Here’s how and why:
Parliaments and legislatures elected through the the first past the post system, where only the winning votes are counted in any election, often represent far less than fifty percent of those who voted in any constituency-in some cases this number could be as low as thirty five percent – in the vast majority of cases those who govern, oppose,question or engage as elected MPS or MPPS, speak for very few of their voters-almost always a minority, regardless of party.
As first past the post elections manufacture contrived majorities-where thirty eight percent of electors can elect sixty percent of the seats-majority governments who classically eschew compromise with other parties get to impose economic policies from the right or left that do not reflect a balanced or inclusive economic policy framework. This can and has led to bad policy, excessive or inadequate tax initiatives, tilted labor relations, excessive or incompetent regulatory régimes. All of these can and have cost Canada and provinces economic slow downs, wild lurches from one economic policy to another and so on. This costs us vital time and setbacks on issues like jobs, investment, tax reform, poverty reduction, and education. These are setbacks that hurt people’s lives, aspirations and economic and social prospects.
A dysfunctional electoral system that discourages participation, helps reduce voter turnout, favours established parties, manufactures illegitimate and undemocratic majorities, is not a detail or sidebar. It is central to how effectively a society’s economic and social framework operates. Those frameworks are established through elected parliaments from which governments derive the basis for governing. If the basis of those elections are systematically exclusionary, economic and social policy are unavoidably flawed, short term and shallow.
As those who are elected under the first past the post regime, have won within that regime’s strictures, they are unlikely to want it to change. This strident complacency leads to an unwelcome tolerance for unrepresentative democracy.
Is economic policy contained in a budget, approved by a legislature that was chosen by 55 per cent of eligible voters legitimate? What if the government that proposed the budget had a majority, but was only elected by 40 percent of the 55 per cent?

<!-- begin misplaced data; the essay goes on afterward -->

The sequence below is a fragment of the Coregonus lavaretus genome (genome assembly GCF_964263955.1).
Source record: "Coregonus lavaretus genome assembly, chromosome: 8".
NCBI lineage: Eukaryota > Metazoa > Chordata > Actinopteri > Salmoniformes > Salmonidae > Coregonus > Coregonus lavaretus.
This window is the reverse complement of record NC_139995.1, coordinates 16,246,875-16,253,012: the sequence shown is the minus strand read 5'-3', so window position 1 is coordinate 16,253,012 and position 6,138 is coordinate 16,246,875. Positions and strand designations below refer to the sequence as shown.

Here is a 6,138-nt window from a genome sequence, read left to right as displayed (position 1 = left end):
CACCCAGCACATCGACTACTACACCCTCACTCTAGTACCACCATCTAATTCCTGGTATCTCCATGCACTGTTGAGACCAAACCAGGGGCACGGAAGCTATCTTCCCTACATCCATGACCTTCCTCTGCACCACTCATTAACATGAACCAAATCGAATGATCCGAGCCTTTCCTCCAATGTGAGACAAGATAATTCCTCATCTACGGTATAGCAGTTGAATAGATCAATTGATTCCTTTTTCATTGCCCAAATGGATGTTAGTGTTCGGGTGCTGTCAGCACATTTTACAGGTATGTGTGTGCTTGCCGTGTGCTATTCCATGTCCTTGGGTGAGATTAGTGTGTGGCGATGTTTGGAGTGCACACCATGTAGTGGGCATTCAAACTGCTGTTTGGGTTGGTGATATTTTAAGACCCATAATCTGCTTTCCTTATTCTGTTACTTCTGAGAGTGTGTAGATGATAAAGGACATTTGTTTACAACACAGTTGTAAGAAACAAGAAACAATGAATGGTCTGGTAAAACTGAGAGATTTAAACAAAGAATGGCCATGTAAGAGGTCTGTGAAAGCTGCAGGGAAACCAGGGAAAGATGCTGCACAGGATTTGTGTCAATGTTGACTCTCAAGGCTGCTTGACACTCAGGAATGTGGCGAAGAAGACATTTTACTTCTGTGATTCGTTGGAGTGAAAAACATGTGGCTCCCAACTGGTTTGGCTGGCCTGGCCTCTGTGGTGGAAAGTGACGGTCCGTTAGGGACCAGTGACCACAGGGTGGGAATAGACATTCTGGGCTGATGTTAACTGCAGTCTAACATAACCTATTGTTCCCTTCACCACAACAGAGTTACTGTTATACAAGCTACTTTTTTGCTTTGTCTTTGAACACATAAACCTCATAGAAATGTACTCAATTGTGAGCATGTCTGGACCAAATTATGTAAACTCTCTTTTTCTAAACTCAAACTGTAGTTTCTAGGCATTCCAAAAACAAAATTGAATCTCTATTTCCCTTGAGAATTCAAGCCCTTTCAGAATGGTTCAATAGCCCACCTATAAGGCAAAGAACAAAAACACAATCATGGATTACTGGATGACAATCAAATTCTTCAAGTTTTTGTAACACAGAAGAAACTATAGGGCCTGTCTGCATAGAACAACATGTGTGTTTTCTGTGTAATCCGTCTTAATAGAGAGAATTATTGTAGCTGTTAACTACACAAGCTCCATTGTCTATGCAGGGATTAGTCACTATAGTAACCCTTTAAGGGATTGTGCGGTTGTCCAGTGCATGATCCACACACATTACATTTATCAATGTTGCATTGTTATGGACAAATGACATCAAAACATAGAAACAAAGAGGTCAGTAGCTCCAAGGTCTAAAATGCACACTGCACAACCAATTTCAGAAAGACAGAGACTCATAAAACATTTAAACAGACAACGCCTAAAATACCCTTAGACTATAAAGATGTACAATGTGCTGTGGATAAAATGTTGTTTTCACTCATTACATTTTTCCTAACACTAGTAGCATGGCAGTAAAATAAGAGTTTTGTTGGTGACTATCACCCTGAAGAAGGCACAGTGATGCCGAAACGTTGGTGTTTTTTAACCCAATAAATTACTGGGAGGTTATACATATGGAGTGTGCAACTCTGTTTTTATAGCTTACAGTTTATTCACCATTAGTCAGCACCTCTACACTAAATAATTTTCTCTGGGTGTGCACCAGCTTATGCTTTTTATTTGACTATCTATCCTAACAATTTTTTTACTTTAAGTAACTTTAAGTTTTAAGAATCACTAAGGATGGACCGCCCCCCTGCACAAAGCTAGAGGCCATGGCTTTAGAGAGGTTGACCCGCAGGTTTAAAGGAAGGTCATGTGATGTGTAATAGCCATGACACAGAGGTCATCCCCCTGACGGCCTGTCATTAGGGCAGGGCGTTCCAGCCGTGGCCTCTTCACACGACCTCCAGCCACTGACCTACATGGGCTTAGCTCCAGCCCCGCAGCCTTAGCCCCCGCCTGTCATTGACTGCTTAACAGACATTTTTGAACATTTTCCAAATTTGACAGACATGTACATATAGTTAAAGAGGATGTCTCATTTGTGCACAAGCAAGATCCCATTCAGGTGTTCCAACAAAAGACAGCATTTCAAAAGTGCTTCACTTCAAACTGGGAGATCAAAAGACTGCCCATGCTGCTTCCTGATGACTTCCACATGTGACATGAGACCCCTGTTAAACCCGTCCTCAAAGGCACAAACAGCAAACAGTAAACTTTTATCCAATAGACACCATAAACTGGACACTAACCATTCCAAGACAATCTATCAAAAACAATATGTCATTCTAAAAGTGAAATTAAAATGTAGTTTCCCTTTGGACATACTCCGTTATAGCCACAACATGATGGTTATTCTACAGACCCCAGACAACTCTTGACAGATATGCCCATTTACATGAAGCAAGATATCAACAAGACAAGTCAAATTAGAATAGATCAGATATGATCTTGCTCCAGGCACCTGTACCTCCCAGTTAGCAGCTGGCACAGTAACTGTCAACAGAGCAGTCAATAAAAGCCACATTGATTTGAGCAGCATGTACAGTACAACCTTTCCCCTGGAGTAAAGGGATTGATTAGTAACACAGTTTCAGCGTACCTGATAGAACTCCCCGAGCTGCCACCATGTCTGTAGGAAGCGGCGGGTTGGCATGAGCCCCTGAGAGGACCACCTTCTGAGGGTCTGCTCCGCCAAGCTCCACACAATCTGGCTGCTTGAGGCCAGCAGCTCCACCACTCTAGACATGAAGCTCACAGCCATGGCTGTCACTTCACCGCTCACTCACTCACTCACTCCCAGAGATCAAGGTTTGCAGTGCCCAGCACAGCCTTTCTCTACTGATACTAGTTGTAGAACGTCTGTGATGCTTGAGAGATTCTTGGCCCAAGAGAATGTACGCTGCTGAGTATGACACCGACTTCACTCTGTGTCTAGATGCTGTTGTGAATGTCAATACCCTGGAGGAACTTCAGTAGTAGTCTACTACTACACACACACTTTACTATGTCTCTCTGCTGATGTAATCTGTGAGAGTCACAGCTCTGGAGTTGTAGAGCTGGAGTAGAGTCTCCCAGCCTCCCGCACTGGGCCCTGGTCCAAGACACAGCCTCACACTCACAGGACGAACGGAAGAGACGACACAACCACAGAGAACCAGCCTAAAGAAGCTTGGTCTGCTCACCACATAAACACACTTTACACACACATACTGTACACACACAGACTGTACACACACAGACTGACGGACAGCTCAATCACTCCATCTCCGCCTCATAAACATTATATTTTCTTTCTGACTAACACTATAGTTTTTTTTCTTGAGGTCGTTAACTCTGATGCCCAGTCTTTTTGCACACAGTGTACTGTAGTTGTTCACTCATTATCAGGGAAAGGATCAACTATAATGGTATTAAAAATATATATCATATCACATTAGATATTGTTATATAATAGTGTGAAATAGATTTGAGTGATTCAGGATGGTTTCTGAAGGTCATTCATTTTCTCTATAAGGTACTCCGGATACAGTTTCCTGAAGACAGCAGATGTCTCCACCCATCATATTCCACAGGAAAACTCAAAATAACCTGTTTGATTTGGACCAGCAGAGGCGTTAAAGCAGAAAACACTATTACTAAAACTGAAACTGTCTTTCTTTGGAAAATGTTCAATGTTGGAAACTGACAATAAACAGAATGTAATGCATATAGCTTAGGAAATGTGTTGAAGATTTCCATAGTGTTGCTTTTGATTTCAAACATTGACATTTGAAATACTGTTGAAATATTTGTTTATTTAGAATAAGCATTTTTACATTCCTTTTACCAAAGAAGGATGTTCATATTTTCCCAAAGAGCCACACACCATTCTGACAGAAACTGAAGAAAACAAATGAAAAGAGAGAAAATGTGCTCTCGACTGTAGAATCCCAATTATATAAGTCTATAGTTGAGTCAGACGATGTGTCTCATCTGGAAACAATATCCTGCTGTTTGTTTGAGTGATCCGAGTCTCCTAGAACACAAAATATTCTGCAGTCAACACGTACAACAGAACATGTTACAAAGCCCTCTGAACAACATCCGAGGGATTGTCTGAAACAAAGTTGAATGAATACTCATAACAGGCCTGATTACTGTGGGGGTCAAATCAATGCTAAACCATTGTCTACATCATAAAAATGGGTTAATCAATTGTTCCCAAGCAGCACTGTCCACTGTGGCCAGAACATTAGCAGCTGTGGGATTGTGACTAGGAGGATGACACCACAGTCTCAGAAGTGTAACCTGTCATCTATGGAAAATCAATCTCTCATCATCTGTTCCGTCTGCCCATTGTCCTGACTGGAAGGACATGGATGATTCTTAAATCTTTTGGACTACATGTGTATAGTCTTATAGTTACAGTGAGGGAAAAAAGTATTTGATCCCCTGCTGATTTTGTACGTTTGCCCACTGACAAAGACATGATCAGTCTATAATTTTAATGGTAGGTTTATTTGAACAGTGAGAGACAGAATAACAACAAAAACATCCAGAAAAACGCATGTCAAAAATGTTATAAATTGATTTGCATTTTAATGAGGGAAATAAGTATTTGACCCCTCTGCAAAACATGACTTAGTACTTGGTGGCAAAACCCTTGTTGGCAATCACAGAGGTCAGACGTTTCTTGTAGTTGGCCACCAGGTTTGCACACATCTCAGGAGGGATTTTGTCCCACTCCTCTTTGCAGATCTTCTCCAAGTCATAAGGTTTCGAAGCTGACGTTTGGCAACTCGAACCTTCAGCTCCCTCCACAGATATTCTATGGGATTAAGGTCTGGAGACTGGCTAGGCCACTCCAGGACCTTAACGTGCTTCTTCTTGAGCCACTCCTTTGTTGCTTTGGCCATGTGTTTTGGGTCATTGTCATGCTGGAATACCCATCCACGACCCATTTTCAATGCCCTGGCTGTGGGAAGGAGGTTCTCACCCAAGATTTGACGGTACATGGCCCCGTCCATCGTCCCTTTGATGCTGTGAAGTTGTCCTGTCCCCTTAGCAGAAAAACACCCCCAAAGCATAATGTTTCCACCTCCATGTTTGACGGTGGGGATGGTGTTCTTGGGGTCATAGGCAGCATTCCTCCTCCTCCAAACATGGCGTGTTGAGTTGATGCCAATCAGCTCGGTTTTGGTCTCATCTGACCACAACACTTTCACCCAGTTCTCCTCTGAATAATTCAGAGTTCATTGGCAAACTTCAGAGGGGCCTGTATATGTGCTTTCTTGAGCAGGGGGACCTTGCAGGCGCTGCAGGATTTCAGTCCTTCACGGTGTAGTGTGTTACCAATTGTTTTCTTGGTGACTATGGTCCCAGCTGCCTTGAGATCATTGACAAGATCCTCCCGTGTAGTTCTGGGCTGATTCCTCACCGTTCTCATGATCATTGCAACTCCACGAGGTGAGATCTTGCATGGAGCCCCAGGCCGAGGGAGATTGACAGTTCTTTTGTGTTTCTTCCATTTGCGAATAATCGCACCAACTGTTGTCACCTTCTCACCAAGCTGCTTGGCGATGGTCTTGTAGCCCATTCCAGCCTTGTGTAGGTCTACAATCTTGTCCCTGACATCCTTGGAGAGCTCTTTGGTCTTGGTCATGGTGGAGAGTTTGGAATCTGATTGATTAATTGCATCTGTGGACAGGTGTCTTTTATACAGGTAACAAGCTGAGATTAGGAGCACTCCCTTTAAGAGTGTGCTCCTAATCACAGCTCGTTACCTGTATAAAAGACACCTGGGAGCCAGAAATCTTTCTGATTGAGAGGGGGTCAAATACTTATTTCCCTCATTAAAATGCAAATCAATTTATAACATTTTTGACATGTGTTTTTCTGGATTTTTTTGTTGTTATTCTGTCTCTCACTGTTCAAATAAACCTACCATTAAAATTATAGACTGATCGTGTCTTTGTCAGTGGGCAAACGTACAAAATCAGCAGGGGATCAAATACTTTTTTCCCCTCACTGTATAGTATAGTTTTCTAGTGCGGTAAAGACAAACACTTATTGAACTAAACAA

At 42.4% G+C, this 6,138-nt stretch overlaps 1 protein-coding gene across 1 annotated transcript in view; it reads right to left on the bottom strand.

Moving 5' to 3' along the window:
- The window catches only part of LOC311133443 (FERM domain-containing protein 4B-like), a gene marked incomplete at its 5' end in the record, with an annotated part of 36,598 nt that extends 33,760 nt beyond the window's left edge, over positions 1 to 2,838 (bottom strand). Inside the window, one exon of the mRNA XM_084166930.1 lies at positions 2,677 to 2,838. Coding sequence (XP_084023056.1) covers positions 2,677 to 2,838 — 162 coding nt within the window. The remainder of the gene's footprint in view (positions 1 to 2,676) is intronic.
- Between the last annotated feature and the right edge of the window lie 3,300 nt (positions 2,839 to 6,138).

Economic policy that is set by a government barely representing 20 percent of eligible voters is unlikely to be strong or deeply rooted in economic or social reality as experienced by that vast majority of Canadians. This is true in almost every province and Ottawa, except when leaders like Mulroney, Diefenbaker or Lougheed received huge majorities in high turn out elections.
Our present system of first past the post manufactured false majorities, plus budget secrecy creates the context for fiscal and economic policy that may be both narrow and disconnected. This is bad for business, labour, and the entire economy.
Electoral reform would break this cycle and create incentives for a much broader economic debate where truly democratically representative legislatures and parliaments would make budget, trade, fiscal and tax policy more truly reflective of how people actually voted.
Economic policy only works when it reflects economic and social reality. In a democracy that reality is made real by parliaments that are representative of how people actually voted. First past the post alters,dilutes,frustrates and often negates how people actually voted. Economic policy based even in part on this distortion cannot but be distorted itself.
Proportional representation is the only way to set this right.